Use this URL to cite or link to this record in EThOS: https://ethos.bl.uk/OrderDetails.do?uin=uk.bl.ethos.784605
Title: Balzac and the notion of the vol décent : a sanction of deceit in La Comédie humaine
Author: Shields, Martin
ISNI:       0000 0004 7970 152X
Awarding Body: Lancaster University
Current Institution: Lancaster University
Date of Award: 2018
Availability of Full Text:
Access from EThOS:
Access from Institution:
Abstract:
The Balzacian notion of the vol décent facilitates a legally legitimate but morally suspect form of theft. The process involves a deception that leaves the victim suffering loss, with a consequential benefit accruing to the perpetrator. It pushes at the limits of legality and social acceptability whilst retaining the appearance of probity; a process that successfully works to sanction deceit and avoid retribution, legal or social. It is thereby free to contribute to a culture of creative opportunism and social cynicism. The vol décent offers a fresh perspective on La Comédie humaine, not simply as notion, process or phenomenon grounded etymologically and socioeconomically, but as heuristic capable of revealing fresh insights into Balzac's position as narrator, observer and commentator on a Restoration society undergoing multiple transitions. Further, this thesis recognises the vol décent as a central feature of Balzac's individual contribution to La Comédie humaine and theatre, informing both his vision and philosophy. As core heuristic, it contributes an innovative prospect that becomes a powerful tool probing the influential milieux of commercial speculation, business, theatre, private life and government institution. Within those spheres the vol décent reveals, using the operative lenses of theatricality, caricature, bureaucracy, architecture, deception and the law as facilitator of theft, a close and fresh view of socially sanctioned corruption. In the illumination of the notion of the vol décent and its capacity to inform of Balzac's individual vision and philosophy, this research contributes an innovative insight into the complex, fundamental relationship between narrative representation, human nature, historical and environmental determinism. The open-endedness of the oxymoron, on which the phrase vol décent is based, accommodates transition, paradox and self-interest operating under a mask of legality. It questions whether the notion of the vol décent is in fact a systemic phenomenon or a basic trait of human nature.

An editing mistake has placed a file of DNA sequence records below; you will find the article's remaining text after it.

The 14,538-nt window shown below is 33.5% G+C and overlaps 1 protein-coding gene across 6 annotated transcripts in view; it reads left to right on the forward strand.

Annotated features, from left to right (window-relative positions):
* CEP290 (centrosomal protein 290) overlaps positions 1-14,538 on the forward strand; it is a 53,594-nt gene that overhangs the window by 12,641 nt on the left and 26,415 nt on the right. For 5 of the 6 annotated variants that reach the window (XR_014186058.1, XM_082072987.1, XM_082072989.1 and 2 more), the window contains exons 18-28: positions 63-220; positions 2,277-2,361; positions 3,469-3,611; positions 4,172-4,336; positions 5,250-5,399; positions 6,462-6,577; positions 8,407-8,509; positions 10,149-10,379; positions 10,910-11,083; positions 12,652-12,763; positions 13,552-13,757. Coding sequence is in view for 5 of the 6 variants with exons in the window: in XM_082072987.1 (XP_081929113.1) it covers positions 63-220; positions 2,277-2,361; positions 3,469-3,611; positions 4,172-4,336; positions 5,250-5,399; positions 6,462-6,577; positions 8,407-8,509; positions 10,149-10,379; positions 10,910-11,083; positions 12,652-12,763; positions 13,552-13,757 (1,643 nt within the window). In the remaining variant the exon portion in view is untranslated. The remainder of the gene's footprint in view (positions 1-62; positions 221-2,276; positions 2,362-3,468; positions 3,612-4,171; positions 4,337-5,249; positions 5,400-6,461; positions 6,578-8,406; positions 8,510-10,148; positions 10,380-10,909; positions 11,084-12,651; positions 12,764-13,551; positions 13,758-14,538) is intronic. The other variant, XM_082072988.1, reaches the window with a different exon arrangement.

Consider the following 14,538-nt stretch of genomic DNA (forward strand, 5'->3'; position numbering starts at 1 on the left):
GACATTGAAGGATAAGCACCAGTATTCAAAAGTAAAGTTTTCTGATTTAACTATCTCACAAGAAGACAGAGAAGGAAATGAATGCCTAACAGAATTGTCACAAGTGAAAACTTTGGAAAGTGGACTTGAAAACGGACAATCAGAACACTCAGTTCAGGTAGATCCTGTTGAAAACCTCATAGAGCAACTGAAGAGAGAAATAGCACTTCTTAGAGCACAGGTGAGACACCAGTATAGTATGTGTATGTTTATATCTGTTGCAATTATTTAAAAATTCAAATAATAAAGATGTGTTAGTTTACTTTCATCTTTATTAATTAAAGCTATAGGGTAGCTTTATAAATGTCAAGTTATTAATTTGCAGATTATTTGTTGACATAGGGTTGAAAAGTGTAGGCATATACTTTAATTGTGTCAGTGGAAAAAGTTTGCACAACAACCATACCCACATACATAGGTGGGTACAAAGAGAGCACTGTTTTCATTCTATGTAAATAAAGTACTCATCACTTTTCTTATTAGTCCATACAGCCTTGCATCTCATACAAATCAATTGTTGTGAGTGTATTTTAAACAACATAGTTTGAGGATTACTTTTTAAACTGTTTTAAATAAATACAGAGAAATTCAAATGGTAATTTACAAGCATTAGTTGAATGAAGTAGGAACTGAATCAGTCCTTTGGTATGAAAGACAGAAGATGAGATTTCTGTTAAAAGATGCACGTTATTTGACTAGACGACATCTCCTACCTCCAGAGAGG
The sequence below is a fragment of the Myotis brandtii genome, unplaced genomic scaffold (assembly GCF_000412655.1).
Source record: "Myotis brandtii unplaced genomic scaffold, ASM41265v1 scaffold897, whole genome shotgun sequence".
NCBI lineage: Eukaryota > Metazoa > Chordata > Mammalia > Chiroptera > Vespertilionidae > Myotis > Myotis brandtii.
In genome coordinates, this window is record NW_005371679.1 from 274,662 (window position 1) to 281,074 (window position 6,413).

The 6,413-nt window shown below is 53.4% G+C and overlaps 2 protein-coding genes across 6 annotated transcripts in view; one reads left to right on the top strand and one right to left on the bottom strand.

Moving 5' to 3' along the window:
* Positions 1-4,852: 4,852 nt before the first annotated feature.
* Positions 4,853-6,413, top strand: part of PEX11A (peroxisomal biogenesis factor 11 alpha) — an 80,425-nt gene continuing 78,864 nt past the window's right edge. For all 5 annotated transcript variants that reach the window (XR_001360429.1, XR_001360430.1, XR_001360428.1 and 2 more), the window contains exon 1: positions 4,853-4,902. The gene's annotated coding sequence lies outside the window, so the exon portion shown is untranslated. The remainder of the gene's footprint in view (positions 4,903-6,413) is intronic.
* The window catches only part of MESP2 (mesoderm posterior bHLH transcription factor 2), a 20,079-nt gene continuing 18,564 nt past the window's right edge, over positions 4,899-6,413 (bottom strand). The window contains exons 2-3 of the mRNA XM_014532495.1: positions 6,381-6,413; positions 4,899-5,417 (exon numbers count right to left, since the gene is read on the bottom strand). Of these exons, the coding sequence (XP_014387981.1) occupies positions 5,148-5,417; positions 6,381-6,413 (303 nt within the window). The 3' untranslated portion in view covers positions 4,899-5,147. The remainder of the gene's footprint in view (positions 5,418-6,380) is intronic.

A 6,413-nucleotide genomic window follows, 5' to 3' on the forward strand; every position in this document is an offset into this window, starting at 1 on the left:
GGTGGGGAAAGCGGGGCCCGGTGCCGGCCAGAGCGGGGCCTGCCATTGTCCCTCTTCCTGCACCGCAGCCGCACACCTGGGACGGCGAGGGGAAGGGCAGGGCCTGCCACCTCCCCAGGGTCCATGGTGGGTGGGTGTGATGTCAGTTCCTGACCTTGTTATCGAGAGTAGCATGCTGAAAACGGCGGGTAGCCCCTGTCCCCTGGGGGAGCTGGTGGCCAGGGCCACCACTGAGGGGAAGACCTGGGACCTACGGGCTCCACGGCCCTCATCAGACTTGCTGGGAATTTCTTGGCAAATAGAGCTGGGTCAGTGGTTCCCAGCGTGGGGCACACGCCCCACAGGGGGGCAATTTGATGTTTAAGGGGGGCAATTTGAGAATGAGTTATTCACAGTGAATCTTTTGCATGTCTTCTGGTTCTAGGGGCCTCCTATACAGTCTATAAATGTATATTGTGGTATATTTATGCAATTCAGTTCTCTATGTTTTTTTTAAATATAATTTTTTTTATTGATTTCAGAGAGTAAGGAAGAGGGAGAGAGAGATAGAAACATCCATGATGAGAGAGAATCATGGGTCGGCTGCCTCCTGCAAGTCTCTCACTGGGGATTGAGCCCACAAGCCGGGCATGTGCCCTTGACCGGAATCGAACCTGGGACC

Supervisor: Not available Sponsor: Not available
Qualification Name: Thesis (Ph.D.) Qualification Level: Doctoral
EThOS ID: uk.bl.ethos.784605  DOI:
Share: